Results for Tag "fallacy"

Results for Tag "fallacy"

We found no evidence that net immigration (immigration minus emigration) generates significant economic benefits for the existing UK population.The government told the inquiry that migrants contributed £6bn to Britain's GDP in 2006.

As international human rights courts have stressed, it is applicable not only to "information" or "ideas" that are favourably received but also to those that offend, shock or disturb.At the same time, international human rights law does protect the right of everyone to hold beliefs, and to be free of violence or discrimination.

The question must be asked in the light of Prince Harry's art A-level.But then, who would have thought that Eton's reputation could be so sullied?

It all depends whether people's unwillingness to vote for their local authority representatives is the source of the problem, or its symptom.Whether the government's plans to ingrain voting habits by lowering the voting age to 16 work remains to be seen.

Pupils, not schools, make the decisions about which universities to apply to and we are confident that they will continue to want to study at Bristol.It has one of the highest proportions of independent school students - 39% - which some saw as evidence of bias in favour of private schools, it added.

It is this flabby wobble that Williams has used to determine the moon's deepest secrets.The changes in the moon's shape occur because its orbit around the Earth is an ellipse.

Question: Which Northern Ireland politician last week compared the political situation in the Irish republic to strife-torn incipient dictatorship in Zimbabwe?It wasn't even David Trimble who last weekend infamously branded the Republic a pathetic sectarian state.

Once the current system was introduced in 2012, it ought to have been obvious, first, that fees would rise, and, second, that the terms of the loans would be changed.Relatively small fluctuations in the figures are not the story: it is the market dogma driving the fees system as a whole that is at fault.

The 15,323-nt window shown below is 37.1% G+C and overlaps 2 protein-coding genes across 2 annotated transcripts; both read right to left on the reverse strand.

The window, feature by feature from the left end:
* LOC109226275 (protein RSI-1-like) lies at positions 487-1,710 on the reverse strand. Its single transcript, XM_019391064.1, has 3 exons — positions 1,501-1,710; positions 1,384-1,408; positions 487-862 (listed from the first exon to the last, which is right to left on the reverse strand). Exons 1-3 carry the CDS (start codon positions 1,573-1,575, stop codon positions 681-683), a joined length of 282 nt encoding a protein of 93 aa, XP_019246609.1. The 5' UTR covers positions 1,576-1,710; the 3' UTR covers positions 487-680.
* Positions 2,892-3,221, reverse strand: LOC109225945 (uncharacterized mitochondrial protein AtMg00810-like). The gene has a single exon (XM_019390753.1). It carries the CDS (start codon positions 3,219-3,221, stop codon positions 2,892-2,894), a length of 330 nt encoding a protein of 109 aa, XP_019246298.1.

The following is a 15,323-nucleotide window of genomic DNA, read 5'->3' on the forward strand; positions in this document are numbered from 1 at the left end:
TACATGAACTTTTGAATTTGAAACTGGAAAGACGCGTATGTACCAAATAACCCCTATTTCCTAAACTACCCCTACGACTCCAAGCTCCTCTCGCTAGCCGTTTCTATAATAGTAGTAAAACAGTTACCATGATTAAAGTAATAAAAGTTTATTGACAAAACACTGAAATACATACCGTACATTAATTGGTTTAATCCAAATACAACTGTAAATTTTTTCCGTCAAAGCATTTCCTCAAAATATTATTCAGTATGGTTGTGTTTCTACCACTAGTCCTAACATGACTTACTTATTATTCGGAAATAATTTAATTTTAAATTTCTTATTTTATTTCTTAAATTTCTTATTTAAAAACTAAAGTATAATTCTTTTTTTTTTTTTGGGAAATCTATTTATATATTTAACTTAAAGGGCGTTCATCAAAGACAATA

Many 20 and 30-somethings (if not those older and younger than that) grew up hearing the advice that all you need to do in life is "find your passion".The implication is that if you "do what you love" (in shorthand: DWYL), success – and presumably happiness and money – would follow.

The extraordinary escape from house arrest of one of China's most famous legal and human rights activists, blind lawyer Chen Guangcheng, has all the elements of a police thriller.Blind since childhood, he was not allowed to attend school, but taught himself enough law to fight for justice for women forced to undergo abortions by zealous officials carrying out China's one-child policy.

Here in Britain we are constantly being told that we are hopeless at foreign languages.When employers talk about the strong foreign language skills of our European neighbours, what they mean are strong English language skills.

I think of the belief that we can as the Karen Armstrong fallacy, though this may be unfair to her.But in the modern world it is painfully apparent that they aren't in fact shared by everyone.

In today's Daily Telegraph is an instructive rant by Janet Daley.To approach law enforcement on the premise that all crime is "caused" by social circumstances is to lose the battle before it begins.

In 18th-century America, colonial society and Native American society sat side by side.The colonials occasionally tried to welcome Native American children into their midst, but they couldn’t persuade them to stay.

I'm not superwoman.I'm not superwoman.

It also contrasts with the fanfare this week from ministers claiming the success of laws passed last year allowing parents to request flexible working.Some companies, large and small, point to their use of contract working as part of the flexible working revolution.

I am happy to put Simon Jenkins on our circulation list, so next time he launches a vitriolic attack on architects and the profession's two weekly magazines (Comment, 15 May), he can do so from a position of fact.His claim that, as editor, I am only interested in reporting on "icons and cash" is not borne out by even a cursory reading of Building Design over the last month.

Whyte's "guide to clear thinking" analyses numerous rhetorical devices, such as the argument to authority, inconsistency, begging the question, "morality fever", and so on.The author tells the story of Nirvana's huge and unsettling success and Grohl's subsequent metamorphosis into fully fledged rock singer/guitarist in his own group, the mighty Foo Fighters.
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